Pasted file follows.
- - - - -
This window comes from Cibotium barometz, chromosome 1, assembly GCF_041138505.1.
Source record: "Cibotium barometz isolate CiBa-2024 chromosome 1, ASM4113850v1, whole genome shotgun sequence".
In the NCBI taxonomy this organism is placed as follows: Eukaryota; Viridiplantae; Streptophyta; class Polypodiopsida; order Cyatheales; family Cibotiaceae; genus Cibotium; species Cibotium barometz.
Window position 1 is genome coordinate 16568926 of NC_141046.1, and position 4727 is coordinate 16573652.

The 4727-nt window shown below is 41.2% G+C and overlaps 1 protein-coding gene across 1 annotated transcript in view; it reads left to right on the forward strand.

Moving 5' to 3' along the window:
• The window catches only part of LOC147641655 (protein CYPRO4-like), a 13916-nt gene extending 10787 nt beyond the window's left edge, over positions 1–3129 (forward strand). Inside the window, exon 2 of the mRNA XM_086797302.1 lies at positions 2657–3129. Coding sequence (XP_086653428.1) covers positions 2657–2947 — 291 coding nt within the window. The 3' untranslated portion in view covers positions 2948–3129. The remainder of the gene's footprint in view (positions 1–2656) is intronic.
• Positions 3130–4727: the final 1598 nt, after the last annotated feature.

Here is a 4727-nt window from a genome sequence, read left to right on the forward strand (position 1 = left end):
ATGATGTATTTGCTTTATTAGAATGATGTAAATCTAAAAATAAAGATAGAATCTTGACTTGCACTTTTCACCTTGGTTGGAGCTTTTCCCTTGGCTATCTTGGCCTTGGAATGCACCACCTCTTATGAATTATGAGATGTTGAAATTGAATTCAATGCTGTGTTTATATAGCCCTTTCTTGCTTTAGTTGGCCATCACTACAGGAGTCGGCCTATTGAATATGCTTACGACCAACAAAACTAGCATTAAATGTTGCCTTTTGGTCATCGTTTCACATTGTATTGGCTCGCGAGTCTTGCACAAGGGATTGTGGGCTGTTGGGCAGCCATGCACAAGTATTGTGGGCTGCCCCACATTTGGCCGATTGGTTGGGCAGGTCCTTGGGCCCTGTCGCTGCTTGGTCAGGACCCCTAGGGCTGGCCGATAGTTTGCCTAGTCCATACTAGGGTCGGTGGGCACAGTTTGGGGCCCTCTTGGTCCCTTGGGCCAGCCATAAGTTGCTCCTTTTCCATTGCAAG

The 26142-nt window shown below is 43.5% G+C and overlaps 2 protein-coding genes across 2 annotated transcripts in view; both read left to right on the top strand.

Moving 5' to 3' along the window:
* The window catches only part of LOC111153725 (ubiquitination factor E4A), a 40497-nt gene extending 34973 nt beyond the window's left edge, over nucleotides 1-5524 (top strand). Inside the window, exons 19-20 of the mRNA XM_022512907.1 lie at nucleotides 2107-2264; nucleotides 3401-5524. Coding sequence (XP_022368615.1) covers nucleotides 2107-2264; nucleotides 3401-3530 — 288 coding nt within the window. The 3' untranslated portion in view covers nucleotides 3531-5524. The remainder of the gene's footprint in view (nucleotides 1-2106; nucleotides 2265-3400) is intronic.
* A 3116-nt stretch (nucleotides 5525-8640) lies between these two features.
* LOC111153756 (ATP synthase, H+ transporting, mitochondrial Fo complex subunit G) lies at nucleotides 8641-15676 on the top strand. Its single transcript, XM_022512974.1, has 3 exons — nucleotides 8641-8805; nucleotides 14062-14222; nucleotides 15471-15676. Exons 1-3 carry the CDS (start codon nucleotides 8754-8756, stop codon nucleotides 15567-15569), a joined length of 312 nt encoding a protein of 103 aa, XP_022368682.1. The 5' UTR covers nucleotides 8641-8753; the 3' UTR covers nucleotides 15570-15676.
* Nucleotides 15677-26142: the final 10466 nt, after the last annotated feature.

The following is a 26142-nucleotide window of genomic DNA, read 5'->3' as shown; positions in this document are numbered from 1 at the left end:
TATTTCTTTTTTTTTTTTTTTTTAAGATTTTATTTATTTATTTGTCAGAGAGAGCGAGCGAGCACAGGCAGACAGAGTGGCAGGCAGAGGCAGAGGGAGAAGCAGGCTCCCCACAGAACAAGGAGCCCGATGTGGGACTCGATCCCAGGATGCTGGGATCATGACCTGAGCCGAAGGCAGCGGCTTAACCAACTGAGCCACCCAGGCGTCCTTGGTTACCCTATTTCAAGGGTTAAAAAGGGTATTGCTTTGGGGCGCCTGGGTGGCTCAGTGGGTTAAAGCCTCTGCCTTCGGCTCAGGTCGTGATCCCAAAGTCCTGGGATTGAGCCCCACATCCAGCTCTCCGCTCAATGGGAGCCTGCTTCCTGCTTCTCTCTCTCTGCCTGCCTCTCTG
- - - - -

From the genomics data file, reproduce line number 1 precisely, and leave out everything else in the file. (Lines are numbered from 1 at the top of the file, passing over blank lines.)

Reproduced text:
This window comes from Cibotium barometz, chromosome 1, assembly GCF_041138505.1.